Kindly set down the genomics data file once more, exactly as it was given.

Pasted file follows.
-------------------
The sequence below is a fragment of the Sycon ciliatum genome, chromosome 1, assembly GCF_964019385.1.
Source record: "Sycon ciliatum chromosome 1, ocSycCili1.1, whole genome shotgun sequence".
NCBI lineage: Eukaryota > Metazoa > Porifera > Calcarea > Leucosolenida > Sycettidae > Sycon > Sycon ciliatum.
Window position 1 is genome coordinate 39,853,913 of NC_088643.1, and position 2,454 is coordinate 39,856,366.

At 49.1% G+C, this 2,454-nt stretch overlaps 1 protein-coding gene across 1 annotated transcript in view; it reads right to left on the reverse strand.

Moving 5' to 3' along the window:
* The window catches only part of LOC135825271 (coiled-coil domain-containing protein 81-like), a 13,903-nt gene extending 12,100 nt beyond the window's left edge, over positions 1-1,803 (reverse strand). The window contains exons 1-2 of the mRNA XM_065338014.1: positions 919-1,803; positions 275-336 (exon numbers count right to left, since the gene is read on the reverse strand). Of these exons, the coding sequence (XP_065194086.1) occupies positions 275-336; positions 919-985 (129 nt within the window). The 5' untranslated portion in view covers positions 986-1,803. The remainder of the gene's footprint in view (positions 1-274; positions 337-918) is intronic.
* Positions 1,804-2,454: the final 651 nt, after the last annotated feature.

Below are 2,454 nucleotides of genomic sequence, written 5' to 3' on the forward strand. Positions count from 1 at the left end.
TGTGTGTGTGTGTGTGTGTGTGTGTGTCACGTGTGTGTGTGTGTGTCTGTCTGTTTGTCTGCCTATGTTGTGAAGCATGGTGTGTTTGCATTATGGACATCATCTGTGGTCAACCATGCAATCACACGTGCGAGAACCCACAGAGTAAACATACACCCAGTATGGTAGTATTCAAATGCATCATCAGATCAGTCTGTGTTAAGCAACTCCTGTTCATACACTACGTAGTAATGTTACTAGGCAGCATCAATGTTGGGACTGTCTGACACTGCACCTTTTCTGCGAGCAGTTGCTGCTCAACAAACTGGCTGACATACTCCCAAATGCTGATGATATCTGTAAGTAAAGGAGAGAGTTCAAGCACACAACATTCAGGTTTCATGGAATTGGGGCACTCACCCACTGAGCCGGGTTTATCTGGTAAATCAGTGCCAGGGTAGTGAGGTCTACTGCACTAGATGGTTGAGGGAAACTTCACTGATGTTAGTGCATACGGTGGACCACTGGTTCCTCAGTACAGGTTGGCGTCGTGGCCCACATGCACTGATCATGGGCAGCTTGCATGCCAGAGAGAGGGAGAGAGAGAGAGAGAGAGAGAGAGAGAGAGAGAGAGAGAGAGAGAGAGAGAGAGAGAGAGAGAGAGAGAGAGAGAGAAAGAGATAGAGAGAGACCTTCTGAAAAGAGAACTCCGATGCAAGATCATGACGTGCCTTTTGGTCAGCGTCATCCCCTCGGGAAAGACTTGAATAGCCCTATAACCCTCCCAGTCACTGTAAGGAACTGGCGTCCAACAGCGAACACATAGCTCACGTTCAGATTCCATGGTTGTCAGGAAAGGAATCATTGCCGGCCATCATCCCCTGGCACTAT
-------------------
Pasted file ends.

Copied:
The sequence below is a fragment of the Sycon ciliatum genome, chromosome 1, assembly GCF_964019385.1.
Source record: "Sycon ciliatum chromosome 1, ocSycCili1.1, whole genome shotgun sequence".
NCBI lineage: Eukaryota > Metazoa > Porifera > Calcarea > Leucosolenida > Sycettidae > Sycon > Sycon ciliatum.
Window position 1 is genome coordinate 39,853,913 of NC_088643.1, and position 2,454 is coordinate 39,856,366.

At 49.1% G+C, this 2,454-nt stretch overlaps 1 protein-coding gene across 1 annotated transcript in view; it reads right to left on the reverse strand.

Moving 5' to 3' along the window:
* The window catches only part of LOC135825271 (coiled-coil domain-containing protein 81-like), a 13,903-nt gene extending 12,100 nt beyond the window's left edge, over positions 1-1,803 (reverse strand). The window contains exons 1-2 of the mRNA XM_065338014.1: positions 919-1,803; positions 275-336 (exon numbers count right to left, since the gene is read on the reverse strand). Of these exons, the coding sequence (XP_065194086.1) occupies positions 275-336; positions 919-985 (129 nt within the window). The 5' untranslated portion in view covers positions 986-1,803. The remainder of the gene's footprint in view (positions 1-274; positions 337-918) is intronic.
* Positions 1,804-2,454: the final 651 nt, after the last annotated feature.

Below are 2,454 nucleotides of genomic sequence, written 5' to 3' on the forward strand. Positions count from 1 at the left end.
TGTGTGTGTGTGTGTGTGTGTGTGTGTCACGTGTGTGTGTGTGTGTCTGTCTGTTTGTCTGCCTATGTTGTGAAGCATGGTGTGTTTGCATTATGGACATCATCTGTGGTCAACCATGCAATCACACGTGCGAGAACCCACAGAGTAAACATACACCCAGTATGGTAGTATTCAAATGCATCATCAGATCAGTCTGTGTTAAGCAACTCCTGTTCATACACTACGTAGTAATGTTACTAGGCAGCATCAATGTTGGGACTGTCTGACACTGCACCTTTTCTGCGAGCAGTTGCTGCTCAACAAACTGGCTGACATACTCCCAAATGCTGATGATATCTGTAAGTAAAGGAGAGAGTTCAAGCACACAACATTCAGGTTTCATGGAATTGGGGCACTCACCCACTGAGCCGGGTTTATCTGGTAAATCAGTGCCAGGGTAGTGAGGTCTACTGCACTAGATGGTTGAGGGAAACTTCACTGATGTTAGTGCATACGGTGGACCACTGGTTCCTCAGTACAGGTTGGCGTCGTGGCCCACATGCACTGATCATGGGCAGCTTGCATGCCAGAGAGAGGGAGAGAGAGAGAGAGAGAGAGAGAGAGAGAGAGAGAGAGAGAGAGAGAGAGAGAGAGAGAGAGAGAGAGAGAGAGAGAAAGAGATAGAGAGAGACCTTCTGAAAAGAGAACTCCGATGCAAGATCATGACGTGCCTTTTGGTCAGCGTCATCCCCTCGGGAAAGACTTGAATAGCCCTATAACCCTCCCAGTCACTGTAAGGAACTGGCGTCCAACAGCGAACACATAGCTCACGTTCAGATTCCATGGTTGTCAGGAAAGGAATCATTGCCGGCCATCATCCCCTGGCACTAT